I have a conference in LA in early March 2015. Is it worth bringing gear and staying an extra day to ski at Bear Mountain or Snow Summit this year? I've never been there, but I hear the snow conditions are not great in California this year.
worth going to Big Bear for 1 day while in LA? (March 2015)
Big Bear is rarely gonna be all that good compared to most Western destinations, but they have good snow making and nearly full coverage right now. Can't really say what March will bring... If your expectations are to have fun on a new (to you) mountain it would be worth it.
Washington, DC. I have a couple other trips, so it's not as if I never get to ski anything better, but this is the first time I've had a business trip to LA so I"m wondering whether the extra-gear hassle would be worth it.
I have never skied any mid - Atlantic areas but the southern California hills are similar to the Berkshires or Catskills vertical drop and terrain wise and if my memory serves are best skied mid-winter and most winters rely fairly heavily on man made snow. I lived in Orange County for several years a long time ago. Personally, I would not bother. The closest big mountain skiing is Mammoth but that is too far for a day trip.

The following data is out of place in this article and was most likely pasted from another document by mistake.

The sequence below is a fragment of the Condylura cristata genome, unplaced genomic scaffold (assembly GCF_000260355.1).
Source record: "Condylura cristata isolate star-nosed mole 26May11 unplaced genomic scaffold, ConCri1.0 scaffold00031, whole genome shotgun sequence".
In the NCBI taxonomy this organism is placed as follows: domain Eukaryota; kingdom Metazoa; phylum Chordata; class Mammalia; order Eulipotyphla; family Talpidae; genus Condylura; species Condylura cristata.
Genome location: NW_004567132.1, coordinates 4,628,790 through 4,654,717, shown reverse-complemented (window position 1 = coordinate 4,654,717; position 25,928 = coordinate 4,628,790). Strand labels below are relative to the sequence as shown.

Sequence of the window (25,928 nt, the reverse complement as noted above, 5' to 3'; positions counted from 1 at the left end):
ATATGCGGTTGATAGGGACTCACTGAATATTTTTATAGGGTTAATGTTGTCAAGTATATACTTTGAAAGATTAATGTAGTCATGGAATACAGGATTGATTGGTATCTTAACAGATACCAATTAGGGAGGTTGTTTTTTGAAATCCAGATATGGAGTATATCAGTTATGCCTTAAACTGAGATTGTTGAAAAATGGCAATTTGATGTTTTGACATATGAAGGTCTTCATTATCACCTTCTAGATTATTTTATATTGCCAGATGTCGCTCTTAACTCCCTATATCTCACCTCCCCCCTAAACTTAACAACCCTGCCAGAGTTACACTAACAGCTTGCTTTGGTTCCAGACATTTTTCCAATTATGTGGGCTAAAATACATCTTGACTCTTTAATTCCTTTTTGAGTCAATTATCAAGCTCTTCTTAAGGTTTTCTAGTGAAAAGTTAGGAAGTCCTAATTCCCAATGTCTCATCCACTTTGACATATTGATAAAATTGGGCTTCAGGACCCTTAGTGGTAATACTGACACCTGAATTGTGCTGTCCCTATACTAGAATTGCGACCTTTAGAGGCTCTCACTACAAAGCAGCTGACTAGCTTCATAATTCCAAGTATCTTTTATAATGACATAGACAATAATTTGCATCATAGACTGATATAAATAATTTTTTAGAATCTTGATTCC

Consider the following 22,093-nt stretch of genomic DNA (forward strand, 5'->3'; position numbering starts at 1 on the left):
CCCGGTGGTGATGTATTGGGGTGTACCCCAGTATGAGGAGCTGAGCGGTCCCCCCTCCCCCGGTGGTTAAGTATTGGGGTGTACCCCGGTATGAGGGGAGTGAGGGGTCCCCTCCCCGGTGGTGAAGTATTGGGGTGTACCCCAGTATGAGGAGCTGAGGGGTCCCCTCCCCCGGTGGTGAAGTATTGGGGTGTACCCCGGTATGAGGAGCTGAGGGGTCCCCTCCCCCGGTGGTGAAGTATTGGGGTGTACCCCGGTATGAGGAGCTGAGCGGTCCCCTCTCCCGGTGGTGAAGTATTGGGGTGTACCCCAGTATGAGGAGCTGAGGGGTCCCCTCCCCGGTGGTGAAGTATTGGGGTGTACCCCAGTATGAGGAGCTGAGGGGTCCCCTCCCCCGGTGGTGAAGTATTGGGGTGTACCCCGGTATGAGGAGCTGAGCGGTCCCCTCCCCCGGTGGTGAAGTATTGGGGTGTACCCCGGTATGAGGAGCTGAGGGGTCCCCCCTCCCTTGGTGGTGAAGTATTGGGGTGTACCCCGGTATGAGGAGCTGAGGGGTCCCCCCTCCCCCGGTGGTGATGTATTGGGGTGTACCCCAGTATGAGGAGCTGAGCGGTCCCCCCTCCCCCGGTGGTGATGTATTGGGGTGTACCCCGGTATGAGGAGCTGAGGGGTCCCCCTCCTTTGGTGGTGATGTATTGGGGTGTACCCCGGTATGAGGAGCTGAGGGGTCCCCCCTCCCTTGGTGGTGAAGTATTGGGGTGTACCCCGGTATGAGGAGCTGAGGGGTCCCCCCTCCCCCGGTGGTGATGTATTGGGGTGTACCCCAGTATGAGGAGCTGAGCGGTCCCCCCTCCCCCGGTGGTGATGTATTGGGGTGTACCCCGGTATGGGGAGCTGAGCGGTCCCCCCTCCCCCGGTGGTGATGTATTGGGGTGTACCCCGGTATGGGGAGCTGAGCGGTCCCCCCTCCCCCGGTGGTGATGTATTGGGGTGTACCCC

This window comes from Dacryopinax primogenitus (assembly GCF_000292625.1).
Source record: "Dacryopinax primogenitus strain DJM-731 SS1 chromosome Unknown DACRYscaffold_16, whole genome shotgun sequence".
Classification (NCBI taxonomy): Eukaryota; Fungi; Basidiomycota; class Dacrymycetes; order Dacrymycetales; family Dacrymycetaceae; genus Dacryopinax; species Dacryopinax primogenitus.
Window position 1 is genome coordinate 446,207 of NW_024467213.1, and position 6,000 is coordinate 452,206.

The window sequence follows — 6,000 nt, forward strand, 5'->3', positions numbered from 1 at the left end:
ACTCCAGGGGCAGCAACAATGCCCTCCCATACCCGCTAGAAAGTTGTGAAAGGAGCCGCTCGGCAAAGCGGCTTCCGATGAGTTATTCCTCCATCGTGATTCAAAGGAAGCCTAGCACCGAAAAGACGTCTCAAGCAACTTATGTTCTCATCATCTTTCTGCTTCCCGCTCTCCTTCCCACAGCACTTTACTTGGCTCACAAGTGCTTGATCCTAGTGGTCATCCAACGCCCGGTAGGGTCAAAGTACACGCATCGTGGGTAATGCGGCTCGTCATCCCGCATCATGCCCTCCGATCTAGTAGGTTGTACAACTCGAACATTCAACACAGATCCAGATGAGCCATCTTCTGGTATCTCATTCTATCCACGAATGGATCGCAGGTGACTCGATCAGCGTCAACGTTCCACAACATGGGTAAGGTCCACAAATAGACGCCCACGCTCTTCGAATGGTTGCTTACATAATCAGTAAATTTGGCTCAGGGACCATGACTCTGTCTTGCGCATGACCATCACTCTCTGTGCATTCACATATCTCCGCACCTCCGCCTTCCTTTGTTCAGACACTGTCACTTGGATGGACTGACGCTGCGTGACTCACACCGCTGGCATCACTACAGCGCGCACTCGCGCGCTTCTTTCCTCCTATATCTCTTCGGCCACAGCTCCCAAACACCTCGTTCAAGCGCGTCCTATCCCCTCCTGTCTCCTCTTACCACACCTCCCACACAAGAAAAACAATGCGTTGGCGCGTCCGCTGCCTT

I'd say the LA area is definitely worth staying an extra day--definitely lots to see and do. You can rent demo skis and boots cheaper than checking them, so I wouldn't recommend bringing all your gear. March is unpredictable... you might get a big powder day; there might be amazing spring skiing in the sun; or it might be gross. But there's the beach, fantastic museums, the tar pits, the amusement parks, Santa Barbara, Palm Springs, Joshua Tree National Park... seems like you should be able to find something to entertain you if the skiing's not up to par. Also, if you have a free evening and don't feel like checking out the LA club scene, night skiing at Mountain High is pretty fun